Ropes for climbing are each certified for 1, 2, or 3 different designations. Each of these designations requires passing separate tests. Knowing your ropes is key to climbing big routes on rock, snow, or ice. When teaching clinics for the American Alpine Club Craggin’ Classics, we hear many questions about ropes. Here’s one that recently came up on Mountain Project:
Q: I have climbed on routes in a team of 3 people where there is a traverse. I sometimes clip both half ropes into the protection to prevent a large pendulum fall for both of the followers. Does this increase the force on the gear I have placed? Could this be a problem if there isn’t a lot of rope out in the belay and I have marginal gear only rated to 5-6kn?
A: If you are clipping a marginal or small piece of protection with half ropes, but want to have both ropes attached to the piece to help prevent either follower’s pendulum, clip the two ropes with different length slings. For example, one rope could be clipped directly (or to a short runner) on the cam, and the other could be on an extended 60cm sling. Used in this way, a fall will only weight one of the two ropes (the one with less extension) which is the way half ropes are designed. To understand the extra forces produced with both ropes catching a fall, consider what would happen with a hypothetical 3 or 4 ropes clipped to a single piece. With each additional rope, the total rope stretch becomes less, the fall becomes more impactful, and the force on the gear is greater. In reality, most good protection clipped when you’re not just above a belay will withstand these forces, but it’s better to stack the deck in your favor when possible.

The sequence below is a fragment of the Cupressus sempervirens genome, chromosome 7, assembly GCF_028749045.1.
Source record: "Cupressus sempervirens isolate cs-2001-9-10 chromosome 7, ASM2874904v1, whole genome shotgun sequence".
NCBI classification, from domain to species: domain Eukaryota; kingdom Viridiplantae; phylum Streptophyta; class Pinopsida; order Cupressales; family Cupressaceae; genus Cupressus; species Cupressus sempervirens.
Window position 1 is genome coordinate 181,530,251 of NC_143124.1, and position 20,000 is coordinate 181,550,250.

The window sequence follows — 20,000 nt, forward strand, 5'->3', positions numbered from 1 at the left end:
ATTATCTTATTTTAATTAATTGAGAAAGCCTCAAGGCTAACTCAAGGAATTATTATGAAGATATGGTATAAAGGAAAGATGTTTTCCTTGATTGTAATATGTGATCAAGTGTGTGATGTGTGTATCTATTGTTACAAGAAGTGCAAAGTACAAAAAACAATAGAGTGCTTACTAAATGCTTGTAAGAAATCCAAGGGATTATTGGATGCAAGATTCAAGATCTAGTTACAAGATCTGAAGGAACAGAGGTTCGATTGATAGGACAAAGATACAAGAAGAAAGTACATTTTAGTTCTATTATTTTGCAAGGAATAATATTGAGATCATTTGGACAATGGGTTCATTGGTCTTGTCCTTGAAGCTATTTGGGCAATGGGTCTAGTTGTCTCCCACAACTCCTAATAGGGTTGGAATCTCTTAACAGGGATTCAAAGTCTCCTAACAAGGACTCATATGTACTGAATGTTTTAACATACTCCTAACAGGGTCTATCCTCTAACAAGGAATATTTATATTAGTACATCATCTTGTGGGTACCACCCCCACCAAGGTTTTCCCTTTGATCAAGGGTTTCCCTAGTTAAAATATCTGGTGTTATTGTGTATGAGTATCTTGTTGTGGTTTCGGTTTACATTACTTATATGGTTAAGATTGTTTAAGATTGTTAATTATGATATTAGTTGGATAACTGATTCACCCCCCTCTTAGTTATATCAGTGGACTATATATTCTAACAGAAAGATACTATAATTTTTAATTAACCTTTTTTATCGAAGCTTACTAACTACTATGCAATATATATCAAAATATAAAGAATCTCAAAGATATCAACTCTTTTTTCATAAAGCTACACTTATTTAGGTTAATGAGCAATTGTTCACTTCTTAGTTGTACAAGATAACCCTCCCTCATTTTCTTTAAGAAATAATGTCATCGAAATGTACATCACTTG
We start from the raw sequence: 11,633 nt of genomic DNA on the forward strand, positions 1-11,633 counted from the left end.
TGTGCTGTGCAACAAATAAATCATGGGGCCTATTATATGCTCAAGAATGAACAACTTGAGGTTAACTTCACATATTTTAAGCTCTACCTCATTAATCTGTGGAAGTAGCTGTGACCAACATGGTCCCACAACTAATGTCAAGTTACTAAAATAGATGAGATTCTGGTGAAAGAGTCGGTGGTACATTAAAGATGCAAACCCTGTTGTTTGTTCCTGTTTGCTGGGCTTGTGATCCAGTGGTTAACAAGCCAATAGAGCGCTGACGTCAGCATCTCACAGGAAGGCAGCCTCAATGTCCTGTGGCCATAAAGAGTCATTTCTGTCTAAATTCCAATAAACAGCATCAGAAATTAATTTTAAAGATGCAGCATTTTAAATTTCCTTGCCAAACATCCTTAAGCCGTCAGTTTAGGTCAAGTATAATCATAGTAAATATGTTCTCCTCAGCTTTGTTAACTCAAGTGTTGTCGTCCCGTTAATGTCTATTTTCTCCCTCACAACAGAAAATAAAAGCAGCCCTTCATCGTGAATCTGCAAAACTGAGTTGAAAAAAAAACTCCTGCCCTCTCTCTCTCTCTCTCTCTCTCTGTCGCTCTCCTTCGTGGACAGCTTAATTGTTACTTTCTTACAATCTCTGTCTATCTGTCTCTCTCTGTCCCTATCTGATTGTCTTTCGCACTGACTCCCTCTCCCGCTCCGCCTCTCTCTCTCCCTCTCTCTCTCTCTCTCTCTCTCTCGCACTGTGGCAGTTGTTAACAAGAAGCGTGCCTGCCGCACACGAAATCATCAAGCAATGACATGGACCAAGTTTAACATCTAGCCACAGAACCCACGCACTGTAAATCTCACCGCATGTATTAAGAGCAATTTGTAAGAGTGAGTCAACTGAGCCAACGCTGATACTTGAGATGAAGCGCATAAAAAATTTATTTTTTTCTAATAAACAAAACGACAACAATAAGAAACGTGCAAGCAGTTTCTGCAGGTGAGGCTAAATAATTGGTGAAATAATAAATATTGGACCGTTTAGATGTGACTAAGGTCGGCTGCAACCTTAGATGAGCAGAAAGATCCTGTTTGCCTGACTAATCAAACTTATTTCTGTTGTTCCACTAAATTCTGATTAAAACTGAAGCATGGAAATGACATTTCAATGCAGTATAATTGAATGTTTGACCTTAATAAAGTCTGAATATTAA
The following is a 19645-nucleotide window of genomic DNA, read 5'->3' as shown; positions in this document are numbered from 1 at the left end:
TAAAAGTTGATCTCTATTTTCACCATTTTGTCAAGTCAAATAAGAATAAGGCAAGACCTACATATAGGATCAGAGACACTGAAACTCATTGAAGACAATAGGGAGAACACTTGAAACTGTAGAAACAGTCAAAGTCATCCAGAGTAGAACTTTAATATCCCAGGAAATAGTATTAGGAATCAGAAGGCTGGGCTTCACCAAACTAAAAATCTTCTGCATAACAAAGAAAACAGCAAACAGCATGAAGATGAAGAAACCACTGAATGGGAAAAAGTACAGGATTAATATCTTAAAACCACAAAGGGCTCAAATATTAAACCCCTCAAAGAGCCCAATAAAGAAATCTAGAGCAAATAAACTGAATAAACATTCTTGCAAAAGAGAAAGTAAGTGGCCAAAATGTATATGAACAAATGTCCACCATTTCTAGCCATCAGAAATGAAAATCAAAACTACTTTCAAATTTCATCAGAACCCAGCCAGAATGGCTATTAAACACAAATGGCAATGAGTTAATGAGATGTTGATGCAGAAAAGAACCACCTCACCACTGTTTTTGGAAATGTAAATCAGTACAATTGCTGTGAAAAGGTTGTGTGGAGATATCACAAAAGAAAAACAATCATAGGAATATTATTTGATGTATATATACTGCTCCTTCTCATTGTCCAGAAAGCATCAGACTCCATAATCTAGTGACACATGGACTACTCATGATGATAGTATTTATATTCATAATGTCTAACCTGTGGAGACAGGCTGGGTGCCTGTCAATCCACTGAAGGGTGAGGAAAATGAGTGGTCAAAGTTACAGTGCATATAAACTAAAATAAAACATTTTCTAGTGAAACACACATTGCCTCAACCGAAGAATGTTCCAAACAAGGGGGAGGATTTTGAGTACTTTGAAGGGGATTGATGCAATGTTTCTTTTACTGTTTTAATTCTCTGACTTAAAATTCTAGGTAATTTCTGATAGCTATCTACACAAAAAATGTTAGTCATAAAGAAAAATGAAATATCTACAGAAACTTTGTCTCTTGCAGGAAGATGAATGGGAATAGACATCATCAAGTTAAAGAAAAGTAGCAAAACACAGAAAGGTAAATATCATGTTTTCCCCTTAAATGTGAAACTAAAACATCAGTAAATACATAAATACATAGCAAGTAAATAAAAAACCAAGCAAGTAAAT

- Single Ropes are the standard for most climbing, and are designed to be used with just one rope clipped to all pieces of protection by the leader.
- Double Ropes (AKA Half Ropes) are designed to be used two in tandem, with the leader belayed on both ropes at once. However, each piece of protection is only clipped to one of the two ropes. Generally one of the two ropes is clipped to protection on the left side of the pitch, and the other is clipped to protection on the right. Clipping both ropes into a single piece of protection will put more force (and less rope stretch) on this piece of protection than the system is designed for, if a fall occurs onto this piece of gear.
- Twin Ropes are designed and tested to be used together when clipping all protection. Treat both strands as a single rope when leading, but clip in to belays by clove hitching yourself in to a powerpoint using either of the two strands you’ll be tied in to.